Hamlet by William Shakespeare

To read, or not to read? That is the question. Whether ‘tis nobler in the mind to suffer the slings and arrows of Shakespeare’s outrageous language, or to take arms against a sea of metaphors, and by SparkNotes-ing understand them.

This is, of course, a reference to perhaps one of the most famous scenes in literary history: Hamlet’s soliloquy in the Shakespearean play of the same name. This is the story of Hamlet, prince of Denmark, who, in his quest to prove his uncle murdered his father in order to ascend to the throne, faces obstacles both external and personal that cause his (and the majority of the characters’) downfall.

However, looking beyond the scenario as it is presented, Shakespeare’s characterization captures ideas that permeated throughout society then and still exist in society today. The character flaw that is acute indecision plagues all people in a multitude of ways. Though it may not end in complete misfortune like it does in Hamlet, there are still times when we are paralyzed while making a big decision, and this hesitancy ends up costing us. 

Additionally, for those coming from Romeo and Juliet, be forewarned: Hamlet is not a book of romance. While Hamlet and Ophelia are shown to be in love, Hamlet ends up using Ophelia in his quest to avenge his father, driving her to madness in one of the most tragic events of the play. Hamlet is, first and foremost, a play about appearances versus reality, loyalties and betrayals, and the overarching fear of death and the afterlife.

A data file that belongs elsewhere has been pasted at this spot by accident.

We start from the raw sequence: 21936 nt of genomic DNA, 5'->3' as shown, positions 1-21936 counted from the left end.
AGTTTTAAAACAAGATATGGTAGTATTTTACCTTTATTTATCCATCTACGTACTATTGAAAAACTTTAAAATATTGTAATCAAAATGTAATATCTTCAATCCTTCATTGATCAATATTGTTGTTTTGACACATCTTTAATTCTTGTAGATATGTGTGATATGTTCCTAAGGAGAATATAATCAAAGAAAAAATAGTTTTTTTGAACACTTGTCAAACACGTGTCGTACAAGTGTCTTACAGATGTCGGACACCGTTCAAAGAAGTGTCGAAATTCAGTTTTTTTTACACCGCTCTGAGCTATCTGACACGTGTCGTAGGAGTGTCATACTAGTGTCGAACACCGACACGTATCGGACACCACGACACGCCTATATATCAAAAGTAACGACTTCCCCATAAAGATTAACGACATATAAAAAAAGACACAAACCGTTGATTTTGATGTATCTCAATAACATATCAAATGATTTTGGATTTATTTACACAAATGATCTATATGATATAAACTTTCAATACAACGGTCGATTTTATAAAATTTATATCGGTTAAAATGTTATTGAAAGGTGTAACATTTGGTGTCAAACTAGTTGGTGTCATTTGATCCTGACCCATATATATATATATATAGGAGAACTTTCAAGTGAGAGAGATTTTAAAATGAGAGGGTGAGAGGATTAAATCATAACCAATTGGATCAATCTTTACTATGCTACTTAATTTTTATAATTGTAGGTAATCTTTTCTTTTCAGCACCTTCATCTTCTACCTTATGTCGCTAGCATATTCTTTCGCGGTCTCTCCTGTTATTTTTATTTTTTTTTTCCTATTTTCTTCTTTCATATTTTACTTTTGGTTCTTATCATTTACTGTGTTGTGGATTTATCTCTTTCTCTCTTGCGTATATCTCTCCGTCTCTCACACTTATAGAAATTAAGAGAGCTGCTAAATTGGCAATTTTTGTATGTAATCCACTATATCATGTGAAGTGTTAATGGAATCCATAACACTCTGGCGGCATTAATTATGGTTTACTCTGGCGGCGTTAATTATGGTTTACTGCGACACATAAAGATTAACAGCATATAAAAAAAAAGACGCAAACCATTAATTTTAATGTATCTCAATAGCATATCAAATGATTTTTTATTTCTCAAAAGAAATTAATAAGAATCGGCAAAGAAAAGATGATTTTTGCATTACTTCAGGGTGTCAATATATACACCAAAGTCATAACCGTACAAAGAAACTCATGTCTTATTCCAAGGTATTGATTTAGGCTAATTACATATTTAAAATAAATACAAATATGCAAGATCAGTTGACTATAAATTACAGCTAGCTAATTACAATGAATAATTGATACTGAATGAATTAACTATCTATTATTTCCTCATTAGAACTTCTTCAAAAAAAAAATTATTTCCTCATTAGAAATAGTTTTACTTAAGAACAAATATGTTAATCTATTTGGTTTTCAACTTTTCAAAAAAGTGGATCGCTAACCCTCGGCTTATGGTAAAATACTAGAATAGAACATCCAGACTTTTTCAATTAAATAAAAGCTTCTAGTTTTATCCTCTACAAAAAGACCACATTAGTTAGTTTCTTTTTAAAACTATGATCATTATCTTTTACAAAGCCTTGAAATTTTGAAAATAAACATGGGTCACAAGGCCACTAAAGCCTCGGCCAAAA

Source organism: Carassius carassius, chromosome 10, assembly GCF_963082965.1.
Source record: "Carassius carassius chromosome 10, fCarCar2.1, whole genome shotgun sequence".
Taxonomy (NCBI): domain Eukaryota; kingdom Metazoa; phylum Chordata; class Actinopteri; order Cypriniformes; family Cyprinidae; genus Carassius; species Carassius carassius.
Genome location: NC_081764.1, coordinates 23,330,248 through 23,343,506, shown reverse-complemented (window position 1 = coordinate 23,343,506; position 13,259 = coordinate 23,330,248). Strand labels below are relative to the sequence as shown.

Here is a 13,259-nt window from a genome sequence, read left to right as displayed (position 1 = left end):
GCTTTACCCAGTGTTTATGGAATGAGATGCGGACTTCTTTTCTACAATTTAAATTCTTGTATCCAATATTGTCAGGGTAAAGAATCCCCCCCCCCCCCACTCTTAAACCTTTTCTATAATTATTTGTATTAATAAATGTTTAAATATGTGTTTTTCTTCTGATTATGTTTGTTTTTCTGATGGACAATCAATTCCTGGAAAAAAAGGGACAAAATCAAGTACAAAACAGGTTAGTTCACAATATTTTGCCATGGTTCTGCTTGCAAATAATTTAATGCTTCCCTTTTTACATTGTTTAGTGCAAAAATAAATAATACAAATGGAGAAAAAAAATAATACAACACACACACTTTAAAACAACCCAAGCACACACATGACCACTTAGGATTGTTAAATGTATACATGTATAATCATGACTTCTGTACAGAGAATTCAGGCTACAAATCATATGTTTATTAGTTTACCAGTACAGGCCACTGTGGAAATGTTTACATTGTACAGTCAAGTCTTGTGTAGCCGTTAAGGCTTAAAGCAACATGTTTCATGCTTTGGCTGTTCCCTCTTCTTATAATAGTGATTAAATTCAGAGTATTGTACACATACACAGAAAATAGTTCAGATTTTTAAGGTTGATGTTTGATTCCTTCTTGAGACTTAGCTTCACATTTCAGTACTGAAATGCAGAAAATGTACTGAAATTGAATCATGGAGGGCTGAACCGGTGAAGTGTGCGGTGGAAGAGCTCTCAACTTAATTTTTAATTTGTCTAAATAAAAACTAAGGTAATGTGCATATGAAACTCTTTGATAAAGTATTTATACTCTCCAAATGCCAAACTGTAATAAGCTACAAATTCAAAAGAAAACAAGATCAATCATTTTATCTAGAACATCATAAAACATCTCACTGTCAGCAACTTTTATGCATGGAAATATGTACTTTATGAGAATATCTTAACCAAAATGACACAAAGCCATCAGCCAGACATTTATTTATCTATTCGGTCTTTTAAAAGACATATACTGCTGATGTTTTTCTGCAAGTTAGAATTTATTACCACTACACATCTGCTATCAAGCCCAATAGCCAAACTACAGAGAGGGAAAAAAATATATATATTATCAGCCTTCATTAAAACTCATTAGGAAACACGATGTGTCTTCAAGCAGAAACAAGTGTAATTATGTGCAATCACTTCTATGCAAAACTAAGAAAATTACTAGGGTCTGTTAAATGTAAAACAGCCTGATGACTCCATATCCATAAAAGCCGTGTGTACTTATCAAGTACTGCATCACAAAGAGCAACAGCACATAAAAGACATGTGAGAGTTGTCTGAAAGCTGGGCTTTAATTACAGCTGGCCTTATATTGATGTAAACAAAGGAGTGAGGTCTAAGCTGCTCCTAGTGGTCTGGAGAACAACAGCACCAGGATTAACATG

Hamlet balances these heavy elements with intermittent light-hearted scenes that keep the audience’s attention (after all, this was originally meant to be an Elizabethan-era play), and this creates a book well-worth reading. By doing so, the reader will not only be exposed to one of Shakespeare’s finest works, but also to his most famous lines, many of which originated from Hamlet.

– Mahak M.

Hamlet by William Shakespeare is available to check out from the Mission Viejo Library. It is also available to download for free from Libby.

2 thoughts on “Hamlet by William Shakespeare

  1. This sounds amazing. I love how it reaches into reality and the way it can relate to society and people in some ways. I can’t wait to read this in the future. Thanks for the review!

Leave a Reply

Fill in your details below or click an icon to log in:

WordPress.com Logo

You are commenting using your WordPress.com account. Log Out /  Change )

Twitter picture

You are commenting using your Twitter account. Log Out /  Change )

Facebook photo

You are commenting using your Facebook account. Log Out /  Change )

Connecting to %s

This site uses Akismet to reduce spam. Learn how your comment data is processed.